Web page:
“I must reluctantly conclude that Congress exceeded the bounds of its authority in passing the Act with the individual mandate. That is not to say, of course, that Congress is without power to address the problems and inequities in our health care system."

“Because the individual mandate is unconstitutional and not severable, the entire Act must be declared void. This has been a difficult decision to reach, and I am aware that it will have indeterminable implications,” Vinson wrote, adding, “At a time when there is virtually unanimous agreement that health care reform is needed in this country, it is hard to invalidate and strike down a statute titled “The Patient Protection and Affordable Care Act.”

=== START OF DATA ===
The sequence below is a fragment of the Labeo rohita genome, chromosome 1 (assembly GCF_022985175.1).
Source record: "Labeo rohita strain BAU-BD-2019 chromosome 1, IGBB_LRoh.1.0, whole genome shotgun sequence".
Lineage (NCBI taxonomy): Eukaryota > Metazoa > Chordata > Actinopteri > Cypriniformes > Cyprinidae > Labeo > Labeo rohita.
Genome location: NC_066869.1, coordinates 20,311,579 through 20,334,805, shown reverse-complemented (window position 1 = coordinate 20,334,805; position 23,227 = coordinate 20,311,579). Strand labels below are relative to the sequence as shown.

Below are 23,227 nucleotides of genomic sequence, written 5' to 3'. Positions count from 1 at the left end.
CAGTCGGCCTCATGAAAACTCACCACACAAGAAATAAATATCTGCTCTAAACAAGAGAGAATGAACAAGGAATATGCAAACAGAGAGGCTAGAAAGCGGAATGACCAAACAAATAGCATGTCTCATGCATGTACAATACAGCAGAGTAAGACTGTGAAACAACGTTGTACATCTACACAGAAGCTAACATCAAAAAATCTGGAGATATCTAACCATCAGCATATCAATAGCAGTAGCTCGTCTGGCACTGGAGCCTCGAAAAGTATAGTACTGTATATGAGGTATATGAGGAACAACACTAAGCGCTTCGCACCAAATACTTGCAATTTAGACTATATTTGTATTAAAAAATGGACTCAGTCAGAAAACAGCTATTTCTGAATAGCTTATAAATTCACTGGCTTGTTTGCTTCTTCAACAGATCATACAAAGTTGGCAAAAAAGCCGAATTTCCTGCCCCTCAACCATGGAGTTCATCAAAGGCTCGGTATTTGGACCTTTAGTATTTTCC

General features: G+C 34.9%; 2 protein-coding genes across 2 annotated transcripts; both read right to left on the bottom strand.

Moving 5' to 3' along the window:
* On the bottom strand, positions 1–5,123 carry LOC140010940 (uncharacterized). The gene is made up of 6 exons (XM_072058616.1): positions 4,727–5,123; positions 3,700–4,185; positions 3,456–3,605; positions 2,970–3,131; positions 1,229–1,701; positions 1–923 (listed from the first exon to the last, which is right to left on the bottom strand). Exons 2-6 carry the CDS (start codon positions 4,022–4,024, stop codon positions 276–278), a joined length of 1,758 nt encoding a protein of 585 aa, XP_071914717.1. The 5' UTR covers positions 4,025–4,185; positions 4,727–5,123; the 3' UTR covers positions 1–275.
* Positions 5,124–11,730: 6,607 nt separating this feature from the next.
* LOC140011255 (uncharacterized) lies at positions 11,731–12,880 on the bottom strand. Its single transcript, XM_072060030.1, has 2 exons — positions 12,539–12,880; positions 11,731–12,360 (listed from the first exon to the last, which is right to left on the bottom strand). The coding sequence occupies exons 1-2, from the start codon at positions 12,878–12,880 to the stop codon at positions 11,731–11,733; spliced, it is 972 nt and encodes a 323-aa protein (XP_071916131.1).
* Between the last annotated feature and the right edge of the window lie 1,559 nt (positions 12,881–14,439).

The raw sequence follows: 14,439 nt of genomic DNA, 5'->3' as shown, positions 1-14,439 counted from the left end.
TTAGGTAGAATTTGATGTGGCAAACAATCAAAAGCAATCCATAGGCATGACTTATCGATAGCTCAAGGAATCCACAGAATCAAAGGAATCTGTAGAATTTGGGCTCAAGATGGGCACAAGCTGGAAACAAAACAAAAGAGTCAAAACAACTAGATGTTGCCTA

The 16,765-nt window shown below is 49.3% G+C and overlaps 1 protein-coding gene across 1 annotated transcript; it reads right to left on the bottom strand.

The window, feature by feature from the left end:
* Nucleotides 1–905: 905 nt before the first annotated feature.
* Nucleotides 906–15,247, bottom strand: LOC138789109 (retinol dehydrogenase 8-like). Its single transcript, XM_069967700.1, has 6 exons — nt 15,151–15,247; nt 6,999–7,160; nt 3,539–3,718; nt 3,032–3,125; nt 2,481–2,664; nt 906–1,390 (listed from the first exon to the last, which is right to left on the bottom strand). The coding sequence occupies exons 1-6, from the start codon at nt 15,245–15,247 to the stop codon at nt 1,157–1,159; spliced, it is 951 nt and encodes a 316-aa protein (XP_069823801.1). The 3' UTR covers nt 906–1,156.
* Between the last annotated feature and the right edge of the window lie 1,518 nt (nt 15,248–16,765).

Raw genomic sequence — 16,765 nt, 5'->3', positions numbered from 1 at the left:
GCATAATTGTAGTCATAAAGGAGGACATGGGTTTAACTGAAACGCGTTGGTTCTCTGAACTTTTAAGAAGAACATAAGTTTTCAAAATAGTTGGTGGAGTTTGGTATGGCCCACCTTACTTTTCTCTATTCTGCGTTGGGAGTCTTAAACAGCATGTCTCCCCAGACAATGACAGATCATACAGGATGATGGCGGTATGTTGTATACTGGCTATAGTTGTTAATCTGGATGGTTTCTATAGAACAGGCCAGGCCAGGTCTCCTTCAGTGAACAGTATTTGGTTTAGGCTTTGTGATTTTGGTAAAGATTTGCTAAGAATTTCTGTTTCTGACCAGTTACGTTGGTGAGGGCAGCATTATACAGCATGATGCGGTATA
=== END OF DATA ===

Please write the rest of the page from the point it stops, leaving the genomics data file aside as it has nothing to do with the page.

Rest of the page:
Mr. Obama's health care plan aside, as I think of the inequities existing in the present free market system, I still believe we must find some system that enables our citizenry to basic health care. I am mindful of the burden that mandatory systems place on the small business person; but I also know families that would have been bankrupted in the past year simply because their newborns had a serious problem at birth.  I know elderly persons have to decide between food and heat and paying for their medicines or making a needed doctor's visit.  In society that indulges itself in all manner of high tech communications tools that trivialize our lives or expand our capacity for leisure, why do we begrudge a tax dollar that might actually some form of quality period to a person not blessed with the best knees or heart.